Shelagh Delaney famously wrote A Taste of Honey in 1956, over a period of two weeks at the age of 18, and the play still stands up; the dialogue is very well observed and she raises some important social issues. Part of the ‘kitchen sink’ tradition, written in the same year as John Osborne’s Look Back in Anger, it’s part of a wave of plays depicting working class life that emerged as a reaction to the middle class ‘drawing room’ comedies prevalent on the 1950s London stage.
The play’s historical and canonical position is clear. What is more difficult to understand is why the play is being resurrected here and now and for whom precisely it is being resurrected. The accents locate the play in the North West of England, where it was originally set and the costumes are from the 1950s. Tony Cownie’s production seems content to present Delaney’s play as an artefact, a thing to be admired from afar, rather than a living piece of theatre for a contemporary audience.
The two main performances are strong. But while Lucy Black and Rebecca Ryan, playing Salford mother and daughter, Helen and Jo, do a very good job of exploring the individual emotional journeys of their characters, there seems to be very little connection between them. Helen and Jo are complex characters, with desires and fears, but their love interests are cartoonish figures at best. The sexuality of the male characters comes across as grubby, dissipating much of the potential for empathy with them. There seems to be a failure to weave together the emotional trajectories of the various characters and there is little sense of tension as a result.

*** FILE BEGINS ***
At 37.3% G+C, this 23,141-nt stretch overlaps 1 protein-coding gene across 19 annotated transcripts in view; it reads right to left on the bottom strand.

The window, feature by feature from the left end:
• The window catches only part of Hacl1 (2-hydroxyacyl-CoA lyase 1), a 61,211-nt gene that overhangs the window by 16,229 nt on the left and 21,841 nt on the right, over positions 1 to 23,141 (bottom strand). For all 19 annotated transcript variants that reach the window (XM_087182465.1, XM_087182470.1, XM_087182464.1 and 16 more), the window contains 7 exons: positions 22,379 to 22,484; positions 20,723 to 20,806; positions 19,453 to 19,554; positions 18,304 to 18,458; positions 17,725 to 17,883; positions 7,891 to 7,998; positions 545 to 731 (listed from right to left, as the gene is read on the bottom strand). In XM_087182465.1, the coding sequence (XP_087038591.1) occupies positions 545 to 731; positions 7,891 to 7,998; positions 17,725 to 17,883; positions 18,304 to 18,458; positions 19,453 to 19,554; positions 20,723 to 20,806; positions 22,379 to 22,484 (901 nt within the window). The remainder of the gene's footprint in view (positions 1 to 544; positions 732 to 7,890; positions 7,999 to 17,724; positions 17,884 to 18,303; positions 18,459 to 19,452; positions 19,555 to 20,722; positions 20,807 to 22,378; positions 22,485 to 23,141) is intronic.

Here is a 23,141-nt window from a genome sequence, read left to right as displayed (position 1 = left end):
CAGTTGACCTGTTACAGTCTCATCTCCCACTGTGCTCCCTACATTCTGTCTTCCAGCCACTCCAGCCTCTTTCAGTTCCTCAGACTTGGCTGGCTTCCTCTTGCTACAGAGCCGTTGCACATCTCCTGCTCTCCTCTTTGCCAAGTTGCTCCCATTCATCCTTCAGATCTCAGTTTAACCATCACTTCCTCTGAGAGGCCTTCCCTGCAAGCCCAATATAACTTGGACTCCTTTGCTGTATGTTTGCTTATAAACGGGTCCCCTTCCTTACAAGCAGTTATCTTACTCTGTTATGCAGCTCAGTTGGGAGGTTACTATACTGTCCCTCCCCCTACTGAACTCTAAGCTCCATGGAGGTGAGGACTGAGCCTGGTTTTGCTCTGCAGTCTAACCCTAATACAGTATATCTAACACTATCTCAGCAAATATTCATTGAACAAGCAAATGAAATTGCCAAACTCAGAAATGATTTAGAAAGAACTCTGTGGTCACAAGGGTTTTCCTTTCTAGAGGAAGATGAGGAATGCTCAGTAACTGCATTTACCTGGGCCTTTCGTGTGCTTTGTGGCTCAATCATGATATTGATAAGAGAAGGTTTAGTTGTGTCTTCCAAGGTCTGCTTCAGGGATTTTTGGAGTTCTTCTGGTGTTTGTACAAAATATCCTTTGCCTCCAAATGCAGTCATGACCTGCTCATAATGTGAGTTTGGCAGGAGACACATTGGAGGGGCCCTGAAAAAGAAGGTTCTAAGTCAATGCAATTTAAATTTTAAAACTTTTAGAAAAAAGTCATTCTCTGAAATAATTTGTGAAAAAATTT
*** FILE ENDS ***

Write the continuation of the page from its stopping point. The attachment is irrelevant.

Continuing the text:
What was once seen as radical, a departure from the theatrical trends of the day, has long since become part of the canon; watching it, I am left thinking not of Delaney’s extraordinary achievement but of the sad unlikelihood of a new play by a working class 18-year-old girl being produced here and now. In resurrecting a play that caused a stir 50 years ago with its freshness and vitality without replicating that freshness and vitality this production contributes to precisely the kind of anachronistic theatrical culture that stifles the kind of innovation it celebrates.